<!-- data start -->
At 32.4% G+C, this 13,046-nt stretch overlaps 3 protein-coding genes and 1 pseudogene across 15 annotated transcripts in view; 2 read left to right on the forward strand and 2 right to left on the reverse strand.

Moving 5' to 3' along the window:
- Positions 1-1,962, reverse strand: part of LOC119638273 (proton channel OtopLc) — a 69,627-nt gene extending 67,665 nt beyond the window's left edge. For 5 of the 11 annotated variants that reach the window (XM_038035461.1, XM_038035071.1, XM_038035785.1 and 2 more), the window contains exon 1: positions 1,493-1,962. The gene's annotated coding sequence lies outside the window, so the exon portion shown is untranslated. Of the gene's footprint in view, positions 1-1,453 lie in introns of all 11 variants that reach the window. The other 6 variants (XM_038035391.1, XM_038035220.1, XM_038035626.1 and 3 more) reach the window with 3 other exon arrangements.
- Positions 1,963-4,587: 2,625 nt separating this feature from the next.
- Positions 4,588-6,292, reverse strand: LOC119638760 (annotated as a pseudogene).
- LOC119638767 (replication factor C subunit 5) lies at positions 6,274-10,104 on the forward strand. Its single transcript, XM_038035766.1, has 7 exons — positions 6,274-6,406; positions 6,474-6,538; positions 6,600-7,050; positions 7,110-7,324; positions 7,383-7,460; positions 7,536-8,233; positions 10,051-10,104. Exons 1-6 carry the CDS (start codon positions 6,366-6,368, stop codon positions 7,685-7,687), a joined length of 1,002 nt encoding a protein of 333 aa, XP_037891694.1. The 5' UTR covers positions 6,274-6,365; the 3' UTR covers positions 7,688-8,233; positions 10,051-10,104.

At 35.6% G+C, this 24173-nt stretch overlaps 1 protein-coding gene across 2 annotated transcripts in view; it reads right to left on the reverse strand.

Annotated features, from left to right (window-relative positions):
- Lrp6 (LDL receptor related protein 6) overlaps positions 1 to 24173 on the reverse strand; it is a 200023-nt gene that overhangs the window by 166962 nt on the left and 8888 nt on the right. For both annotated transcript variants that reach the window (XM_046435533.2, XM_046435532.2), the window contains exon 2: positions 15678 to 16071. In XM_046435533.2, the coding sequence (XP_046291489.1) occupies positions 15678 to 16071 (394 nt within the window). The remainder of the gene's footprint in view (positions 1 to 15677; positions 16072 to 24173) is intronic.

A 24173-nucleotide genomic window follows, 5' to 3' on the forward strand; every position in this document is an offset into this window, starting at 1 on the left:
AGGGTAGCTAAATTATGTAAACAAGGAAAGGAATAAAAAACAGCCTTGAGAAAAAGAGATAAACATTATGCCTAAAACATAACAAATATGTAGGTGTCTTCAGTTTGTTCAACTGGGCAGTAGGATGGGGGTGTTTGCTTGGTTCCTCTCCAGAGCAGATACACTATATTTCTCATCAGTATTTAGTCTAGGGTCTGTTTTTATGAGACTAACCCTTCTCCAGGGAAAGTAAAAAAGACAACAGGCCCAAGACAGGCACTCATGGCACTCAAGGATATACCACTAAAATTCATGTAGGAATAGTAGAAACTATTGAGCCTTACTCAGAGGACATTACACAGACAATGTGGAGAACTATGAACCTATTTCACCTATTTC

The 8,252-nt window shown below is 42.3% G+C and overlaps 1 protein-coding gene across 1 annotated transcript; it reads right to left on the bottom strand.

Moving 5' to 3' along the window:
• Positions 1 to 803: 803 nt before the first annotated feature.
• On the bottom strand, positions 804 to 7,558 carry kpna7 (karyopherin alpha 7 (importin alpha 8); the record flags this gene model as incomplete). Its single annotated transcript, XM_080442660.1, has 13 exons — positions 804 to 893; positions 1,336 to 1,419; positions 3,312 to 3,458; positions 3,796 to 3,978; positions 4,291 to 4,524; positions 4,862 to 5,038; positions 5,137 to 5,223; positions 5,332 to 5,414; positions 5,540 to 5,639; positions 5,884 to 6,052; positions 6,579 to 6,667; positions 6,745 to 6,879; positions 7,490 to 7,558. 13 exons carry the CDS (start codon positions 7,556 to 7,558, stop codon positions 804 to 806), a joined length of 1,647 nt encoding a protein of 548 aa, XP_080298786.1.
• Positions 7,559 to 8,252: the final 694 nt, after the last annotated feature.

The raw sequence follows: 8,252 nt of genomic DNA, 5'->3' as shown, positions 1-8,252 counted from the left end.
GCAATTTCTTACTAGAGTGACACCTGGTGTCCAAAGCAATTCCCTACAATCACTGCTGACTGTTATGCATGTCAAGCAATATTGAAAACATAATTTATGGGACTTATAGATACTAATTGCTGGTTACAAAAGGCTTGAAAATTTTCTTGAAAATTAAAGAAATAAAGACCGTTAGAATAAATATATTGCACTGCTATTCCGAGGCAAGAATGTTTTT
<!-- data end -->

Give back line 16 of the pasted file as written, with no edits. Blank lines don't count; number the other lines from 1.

• Positions 7,559 to 8,252: the final 694 nt, after the last annotated feature.